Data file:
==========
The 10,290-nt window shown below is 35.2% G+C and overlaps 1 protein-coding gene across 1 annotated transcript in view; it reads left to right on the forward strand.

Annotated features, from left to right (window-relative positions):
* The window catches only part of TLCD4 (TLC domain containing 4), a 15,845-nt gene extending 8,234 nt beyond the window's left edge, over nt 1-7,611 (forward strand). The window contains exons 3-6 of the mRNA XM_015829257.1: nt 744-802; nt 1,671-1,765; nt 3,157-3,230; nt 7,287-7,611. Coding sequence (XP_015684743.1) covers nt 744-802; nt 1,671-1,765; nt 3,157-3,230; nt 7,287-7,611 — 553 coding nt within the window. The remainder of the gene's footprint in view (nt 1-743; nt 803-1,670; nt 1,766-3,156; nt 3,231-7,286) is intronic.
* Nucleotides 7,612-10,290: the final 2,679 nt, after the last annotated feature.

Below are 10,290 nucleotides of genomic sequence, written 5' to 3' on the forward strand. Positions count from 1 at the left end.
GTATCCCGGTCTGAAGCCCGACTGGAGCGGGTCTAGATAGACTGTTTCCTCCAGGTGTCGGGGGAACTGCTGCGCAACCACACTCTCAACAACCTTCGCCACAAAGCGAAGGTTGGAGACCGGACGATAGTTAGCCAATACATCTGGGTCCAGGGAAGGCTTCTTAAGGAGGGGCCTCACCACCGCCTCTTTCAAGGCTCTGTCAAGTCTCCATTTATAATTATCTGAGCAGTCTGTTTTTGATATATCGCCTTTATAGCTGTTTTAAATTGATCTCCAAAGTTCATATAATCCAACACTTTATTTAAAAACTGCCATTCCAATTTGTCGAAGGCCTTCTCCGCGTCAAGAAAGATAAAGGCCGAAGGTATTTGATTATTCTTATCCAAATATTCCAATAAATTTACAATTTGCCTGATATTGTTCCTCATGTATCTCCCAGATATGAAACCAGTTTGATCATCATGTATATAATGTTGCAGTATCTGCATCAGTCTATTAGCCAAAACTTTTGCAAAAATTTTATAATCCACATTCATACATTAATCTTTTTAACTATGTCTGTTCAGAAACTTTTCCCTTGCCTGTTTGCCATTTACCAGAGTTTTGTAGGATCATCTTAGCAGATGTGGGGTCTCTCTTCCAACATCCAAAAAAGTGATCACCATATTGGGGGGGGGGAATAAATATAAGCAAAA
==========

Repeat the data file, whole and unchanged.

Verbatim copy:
The 10,290-nt window shown below is 35.2% G+C and overlaps 1 protein-coding gene across 1 annotated transcript in view; it reads left to right on the forward strand.

Annotated features, from left to right (window-relative positions):
* The window catches only part of TLCD4 (TLC domain containing 4), a 15,845-nt gene extending 8,234 nt beyond the window's left edge, over nt 1-7,611 (forward strand). The window contains exons 3-6 of the mRNA XM_015829257.1: nt 744-802; nt 1,671-1,765; nt 3,157-3,230; nt 7,287-7,611. Coding sequence (XP_015684743.1) covers nt 744-802; nt 1,671-1,765; nt 3,157-3,230; nt 7,287-7,611 — 553 coding nt within the window. The remainder of the gene's footprint in view (nt 1-743; nt 803-1,670; nt 1,766-3,156; nt 3,231-7,286) is intronic.
* Nucleotides 7,612-10,290: the final 2,679 nt, after the last annotated feature.

Below are 10,290 nucleotides of genomic sequence, written 5' to 3' on the forward strand. Positions count from 1 at the left end.
GTATCCCGGTCTGAAGCCCGACTGGAGCGGGTCTAGATAGACTGTTTCCTCCAGGTGTCGGGGGAACTGCTGCGCAACCACACTCTCAACAACCTTCGCCACAAAGCGAAGGTTGGAGACCGGACGATAGTTAGCCAATACATCTGGGTCCAGGGAAGGCTTCTTAAGGAGGGGCCTCACCACCGCCTCTTTCAAGGCTCTGTCAAGTCTCCATTTATAATTATCTGAGCAGTCTGTTTTTGATATATCGCCTTTATAGCTGTTTTAAATTGATCTCCAAAGTTCATATAATCCAACACTTTATTTAAAAACTGCCATTCCAATTTGTCGAAGGCCTTCTCCGCGTCAAGAAAGATAAAGGCCGAAGGTATTTGATTATTCTTATCCAAATATTCCAATAAATTTACAATTTGCCTGATATTGTTCCTCATGTATCTCCCAGATATGAAACCAGTTTGATCATCATGTATATAATGTTGCAGTATCTGCATCAGTCTATTAGCCAAAACTTTTGCAAAAATTTTATAATCCACATTCATACATTAATCTTTTTAACTATGTCTGTTCAGAAACTTTTCCCTTGCCTGTTTGCCATTTACCAGAGTTTTGTAGGATCATCTTAGCAGATGTGGGGTCTCTCTTCCAACATCCAAAAAAGTGATCACCATATTGGGGGGGGGGAATAAATATAAGCAAAA